Jen Alger is a whimsical and hilarious commentator on training, climbing, and all things LIFE related. Jen’s background in theater scrupulously shines throughout her storytelling and writing. We are fortunate to be able to share Jen’s three part series on her past, present, and future endeavors in climbing. For a more detailed look at what Jen has been up to, check her out on Instagram @chubbygirlclimbing
You’re an Amateur and that’s OK: My future in climbing
I have been fascinated with climbing for a long time. Way before I actually started doing it regularly. I tell many people about my family’s obsession with watching Cliffhanger. If you’ve never seen it, the beginning involves Sylvester Stallone free soloing a ridiculous route and then yeeting a chick and her teddy bear from thousands of feet in the air. I may be paraphrasing a little.
Vertical Limit – another classic that was often rented. This also starts with a climbing scene that shows Robin (of Batman fame) cutting the rope on his own dad. A bald eagle calls as dad hits the ground floor. Robin looks mopey the rest of the movie. Similar to Batman. Also paraphrasing.
You might be like, “Jen you were not obsessed with climbing you were obsessed with tragedy please seek professional help.” And I would say, “Shut up, you.”
Despite every bit of rock climbing media I consumed ending in a horrific manner, I still insisted that I would be doing that someday. There was an undeniable freedom that could be attained from a skill like climbing. Parts of your world that were once blocked off could now be open.
But until my late 20’s the dream of scaling heights was only that-a dream. Part of that was accessibility. I lived in a suburb and the closest gym was some distance away. Part of that was fear. I had realized in high school after freezing on a challenge course that heights were not my strong suit. I was probably about ten feet in the air and felt like I was on top of a skyscraper. Non climbers might say that’s a healthy fear. The old, badass climbers of the 70s that used folded towels as crash pads would say to stop being a sissy.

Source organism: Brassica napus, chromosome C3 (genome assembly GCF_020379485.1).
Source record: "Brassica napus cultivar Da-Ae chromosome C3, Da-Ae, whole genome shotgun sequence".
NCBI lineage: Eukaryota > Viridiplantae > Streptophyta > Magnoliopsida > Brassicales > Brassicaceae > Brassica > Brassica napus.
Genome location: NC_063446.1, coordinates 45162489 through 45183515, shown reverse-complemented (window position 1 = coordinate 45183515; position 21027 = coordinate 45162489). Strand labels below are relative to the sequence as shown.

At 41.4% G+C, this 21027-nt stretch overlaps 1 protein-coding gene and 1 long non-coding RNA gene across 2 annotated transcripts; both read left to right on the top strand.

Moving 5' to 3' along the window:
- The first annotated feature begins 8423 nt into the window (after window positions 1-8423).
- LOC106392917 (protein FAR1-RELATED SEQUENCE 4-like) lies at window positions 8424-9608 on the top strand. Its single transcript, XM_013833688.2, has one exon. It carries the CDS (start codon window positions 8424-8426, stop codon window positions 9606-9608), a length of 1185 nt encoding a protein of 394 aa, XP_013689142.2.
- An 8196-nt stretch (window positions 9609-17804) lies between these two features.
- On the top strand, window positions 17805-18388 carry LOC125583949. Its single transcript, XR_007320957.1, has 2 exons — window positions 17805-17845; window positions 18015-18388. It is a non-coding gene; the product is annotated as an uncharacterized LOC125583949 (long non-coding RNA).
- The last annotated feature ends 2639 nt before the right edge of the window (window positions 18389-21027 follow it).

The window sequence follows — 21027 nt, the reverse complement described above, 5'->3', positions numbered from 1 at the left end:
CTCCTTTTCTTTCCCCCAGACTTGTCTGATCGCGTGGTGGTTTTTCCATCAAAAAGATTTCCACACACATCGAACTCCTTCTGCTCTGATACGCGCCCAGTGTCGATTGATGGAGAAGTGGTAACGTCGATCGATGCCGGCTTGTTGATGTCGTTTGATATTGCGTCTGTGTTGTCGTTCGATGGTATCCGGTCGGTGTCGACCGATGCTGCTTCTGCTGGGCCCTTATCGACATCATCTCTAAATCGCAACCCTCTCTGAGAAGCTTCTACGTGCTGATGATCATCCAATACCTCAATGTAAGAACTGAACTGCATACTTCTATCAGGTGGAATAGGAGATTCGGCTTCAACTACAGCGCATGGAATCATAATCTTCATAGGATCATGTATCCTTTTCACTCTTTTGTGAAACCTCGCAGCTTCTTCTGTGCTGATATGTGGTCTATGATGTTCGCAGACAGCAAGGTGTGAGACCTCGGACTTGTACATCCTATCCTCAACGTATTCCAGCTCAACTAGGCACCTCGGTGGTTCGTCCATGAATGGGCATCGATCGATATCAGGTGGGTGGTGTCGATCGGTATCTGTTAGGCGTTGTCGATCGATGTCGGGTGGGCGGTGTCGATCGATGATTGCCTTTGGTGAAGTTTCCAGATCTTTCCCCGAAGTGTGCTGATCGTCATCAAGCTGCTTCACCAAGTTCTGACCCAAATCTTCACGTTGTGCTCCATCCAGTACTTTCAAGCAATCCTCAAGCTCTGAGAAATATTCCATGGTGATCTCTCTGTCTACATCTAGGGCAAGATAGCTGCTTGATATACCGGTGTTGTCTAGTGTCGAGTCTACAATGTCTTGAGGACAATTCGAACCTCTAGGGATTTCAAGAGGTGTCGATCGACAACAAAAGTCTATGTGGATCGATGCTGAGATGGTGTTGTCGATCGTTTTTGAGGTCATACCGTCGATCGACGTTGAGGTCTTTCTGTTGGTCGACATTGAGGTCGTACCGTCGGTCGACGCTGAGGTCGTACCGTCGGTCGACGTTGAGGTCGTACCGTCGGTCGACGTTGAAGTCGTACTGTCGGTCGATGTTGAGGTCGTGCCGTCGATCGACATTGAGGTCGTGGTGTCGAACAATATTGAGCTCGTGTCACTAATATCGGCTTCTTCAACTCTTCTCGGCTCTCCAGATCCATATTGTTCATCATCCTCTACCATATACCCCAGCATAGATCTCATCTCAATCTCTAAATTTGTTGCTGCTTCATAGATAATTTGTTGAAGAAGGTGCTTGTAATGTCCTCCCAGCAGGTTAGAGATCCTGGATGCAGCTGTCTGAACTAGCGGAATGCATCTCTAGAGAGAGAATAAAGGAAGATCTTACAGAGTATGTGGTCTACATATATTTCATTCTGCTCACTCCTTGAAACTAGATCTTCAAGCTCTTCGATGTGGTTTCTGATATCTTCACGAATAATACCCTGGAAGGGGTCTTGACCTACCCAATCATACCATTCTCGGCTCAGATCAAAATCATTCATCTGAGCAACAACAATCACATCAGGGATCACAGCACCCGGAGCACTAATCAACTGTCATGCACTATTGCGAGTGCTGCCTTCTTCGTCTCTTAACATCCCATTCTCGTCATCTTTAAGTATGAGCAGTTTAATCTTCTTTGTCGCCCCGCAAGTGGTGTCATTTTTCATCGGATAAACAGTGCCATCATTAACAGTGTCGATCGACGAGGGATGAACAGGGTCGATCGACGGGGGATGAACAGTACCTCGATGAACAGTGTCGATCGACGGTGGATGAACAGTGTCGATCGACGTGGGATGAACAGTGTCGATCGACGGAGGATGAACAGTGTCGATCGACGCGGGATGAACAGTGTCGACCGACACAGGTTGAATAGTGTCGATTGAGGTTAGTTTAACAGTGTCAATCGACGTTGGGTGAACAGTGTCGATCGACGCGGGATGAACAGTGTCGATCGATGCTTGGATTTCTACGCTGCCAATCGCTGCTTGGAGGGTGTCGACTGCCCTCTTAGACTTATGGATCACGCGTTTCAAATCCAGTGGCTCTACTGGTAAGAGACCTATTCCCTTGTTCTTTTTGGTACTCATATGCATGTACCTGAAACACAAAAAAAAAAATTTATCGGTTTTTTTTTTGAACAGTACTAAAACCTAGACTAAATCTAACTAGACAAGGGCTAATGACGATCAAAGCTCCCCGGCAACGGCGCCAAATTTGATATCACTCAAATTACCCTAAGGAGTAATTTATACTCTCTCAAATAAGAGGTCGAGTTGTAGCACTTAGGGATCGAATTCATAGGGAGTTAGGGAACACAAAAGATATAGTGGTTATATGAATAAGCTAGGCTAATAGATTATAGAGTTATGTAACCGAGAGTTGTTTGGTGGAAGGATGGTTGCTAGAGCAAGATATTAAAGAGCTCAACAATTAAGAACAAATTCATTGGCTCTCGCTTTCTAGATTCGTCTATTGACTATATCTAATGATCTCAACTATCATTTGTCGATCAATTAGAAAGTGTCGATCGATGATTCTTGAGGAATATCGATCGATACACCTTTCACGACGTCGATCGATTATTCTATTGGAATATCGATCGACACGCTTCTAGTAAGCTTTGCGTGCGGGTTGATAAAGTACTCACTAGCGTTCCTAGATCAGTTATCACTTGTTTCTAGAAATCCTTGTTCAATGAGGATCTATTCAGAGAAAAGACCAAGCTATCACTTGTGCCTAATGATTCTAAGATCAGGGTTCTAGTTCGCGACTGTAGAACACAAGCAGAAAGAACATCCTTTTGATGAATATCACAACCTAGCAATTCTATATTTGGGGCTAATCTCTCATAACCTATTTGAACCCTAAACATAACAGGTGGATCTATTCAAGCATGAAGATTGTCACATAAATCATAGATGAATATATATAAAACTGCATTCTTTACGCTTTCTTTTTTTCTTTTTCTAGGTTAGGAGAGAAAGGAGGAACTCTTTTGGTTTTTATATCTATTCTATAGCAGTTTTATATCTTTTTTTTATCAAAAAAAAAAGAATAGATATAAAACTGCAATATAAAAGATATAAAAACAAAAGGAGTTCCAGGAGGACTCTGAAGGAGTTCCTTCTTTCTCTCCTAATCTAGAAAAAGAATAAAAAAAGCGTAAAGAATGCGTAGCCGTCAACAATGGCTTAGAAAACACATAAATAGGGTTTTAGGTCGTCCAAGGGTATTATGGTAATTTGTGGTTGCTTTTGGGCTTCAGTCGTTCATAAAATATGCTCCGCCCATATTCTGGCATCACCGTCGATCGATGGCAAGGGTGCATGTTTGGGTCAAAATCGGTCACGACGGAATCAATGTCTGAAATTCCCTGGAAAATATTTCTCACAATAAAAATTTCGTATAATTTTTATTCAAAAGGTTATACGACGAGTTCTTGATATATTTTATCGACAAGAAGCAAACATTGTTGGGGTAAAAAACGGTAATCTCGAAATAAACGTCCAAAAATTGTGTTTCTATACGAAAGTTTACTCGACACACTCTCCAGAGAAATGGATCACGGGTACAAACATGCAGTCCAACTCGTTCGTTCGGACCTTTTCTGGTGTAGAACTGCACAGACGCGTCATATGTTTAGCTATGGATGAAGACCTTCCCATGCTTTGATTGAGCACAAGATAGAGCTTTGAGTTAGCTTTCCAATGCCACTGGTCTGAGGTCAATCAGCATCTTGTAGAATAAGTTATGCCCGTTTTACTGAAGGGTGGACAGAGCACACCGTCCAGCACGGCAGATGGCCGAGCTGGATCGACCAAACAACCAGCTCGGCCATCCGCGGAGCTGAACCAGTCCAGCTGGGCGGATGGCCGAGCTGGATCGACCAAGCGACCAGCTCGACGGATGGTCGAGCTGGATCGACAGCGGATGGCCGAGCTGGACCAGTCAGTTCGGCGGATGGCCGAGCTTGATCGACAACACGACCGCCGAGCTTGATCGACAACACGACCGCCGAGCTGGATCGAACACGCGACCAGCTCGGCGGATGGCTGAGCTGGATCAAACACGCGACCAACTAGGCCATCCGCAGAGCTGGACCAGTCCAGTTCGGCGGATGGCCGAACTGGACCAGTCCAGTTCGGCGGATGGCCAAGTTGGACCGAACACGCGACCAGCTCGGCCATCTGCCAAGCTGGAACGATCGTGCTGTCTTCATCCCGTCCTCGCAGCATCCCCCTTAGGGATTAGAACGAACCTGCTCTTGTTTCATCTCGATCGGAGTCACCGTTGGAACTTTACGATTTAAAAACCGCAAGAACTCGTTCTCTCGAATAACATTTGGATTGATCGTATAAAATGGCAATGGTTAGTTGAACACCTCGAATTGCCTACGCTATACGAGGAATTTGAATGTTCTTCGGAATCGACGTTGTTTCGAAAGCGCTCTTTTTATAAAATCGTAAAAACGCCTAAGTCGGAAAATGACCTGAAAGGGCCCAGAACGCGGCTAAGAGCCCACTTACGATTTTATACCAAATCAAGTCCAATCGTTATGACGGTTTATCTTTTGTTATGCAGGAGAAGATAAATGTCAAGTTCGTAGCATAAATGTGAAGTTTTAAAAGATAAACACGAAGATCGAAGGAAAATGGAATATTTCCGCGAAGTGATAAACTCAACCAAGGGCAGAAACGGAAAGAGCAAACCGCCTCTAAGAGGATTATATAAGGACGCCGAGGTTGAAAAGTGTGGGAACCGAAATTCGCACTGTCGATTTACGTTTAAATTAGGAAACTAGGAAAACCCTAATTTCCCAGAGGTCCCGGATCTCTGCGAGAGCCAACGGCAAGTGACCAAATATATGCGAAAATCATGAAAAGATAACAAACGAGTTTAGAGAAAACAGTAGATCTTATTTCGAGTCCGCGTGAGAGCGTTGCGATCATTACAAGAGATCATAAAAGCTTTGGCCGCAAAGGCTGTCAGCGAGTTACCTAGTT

Of course, my ego would never let me tell anyone that I was afraid, so I told my teacher my head hurt and sat on a log the rest of the day. Yeah, I was that kid.
Still, climbing fascinated me. Maybe because of the anxiousness it gave me. For years, I followed the top athletes in the sport, I continued to watch terrible movies depicting it, and I over-analyzed why Sylvester Stallone’s enormous muscles couldn’t save that girl from falling. JUST LIFT HER UP, SYLVESTER, GOD.
But this post is supposed to be about my future. And since my challenge course embarrassment a gym opened near me and I was finally able to climb. Now as you may have gathered from my first two posts…the fear and the ego…that’s still something I’m very much working on.
“Ok,” you might say, “But will you work on those things and start competing? 2020 Olympics is coming up, yooooo! Also, you are very beautiful, like, the prettiest person I’ve ever seen and I’m very intimidated by you, maybe we can go out sometime?”
Thank you. That’s flattering. You can call me later. But right now, I will address the first question.
Obviously, yes, I’ll be at the 2020 Olympics competing in sport climbing right after I free solo El Cap in record time and shove it in Alex Honnold’s face.*
*JK Would die just looking at the wall and thinking about jumping on with no ropes.
Now seriously, no. What I’ve discovered, and what’s so interesting about a hobby you’re passionate about, is that you can simply enjoy it for its own sake.
Is this to say that I never want to improve? Absolutely not. Climbing has already helped me make great strides in self-image and athleticism and I want to continue on that trajectory. But it is to say that even if I never top a 5.12, I’ll continue to love the sport.
G.K. Chesterton, a prolific writer in the early 1900’s, wrote a lot about giving props to the amateur. “If a thing is worth doing, it is worth doing badly.”
So often, our perceived value of any pursuits lies in whether we have a talent for it or can monetize it in some way. But, maybe, in 2019, we need to re-learn how to just love something. Even if we’re bad at it. Even if there’s no future goal of winning a gold medal.
I will continue to struggle with my self-consciousness and fear. I will also continue to attempt 5.11’s and V5’s that I probably have no business being on. I will improve, but I won’t put so much stake in improvement that I forget why I became entranced with the sport in the first place. If an amateur means to love what I’m doing, I will stay an amateur.
“A man must love a thing very much if he not only practices it without any hope of fame or money, but even practices it without any hope of doing it well.” ~G.K. Chesterton
Now, excuse me while I attempt not to cheese grate my face on this V3 slab.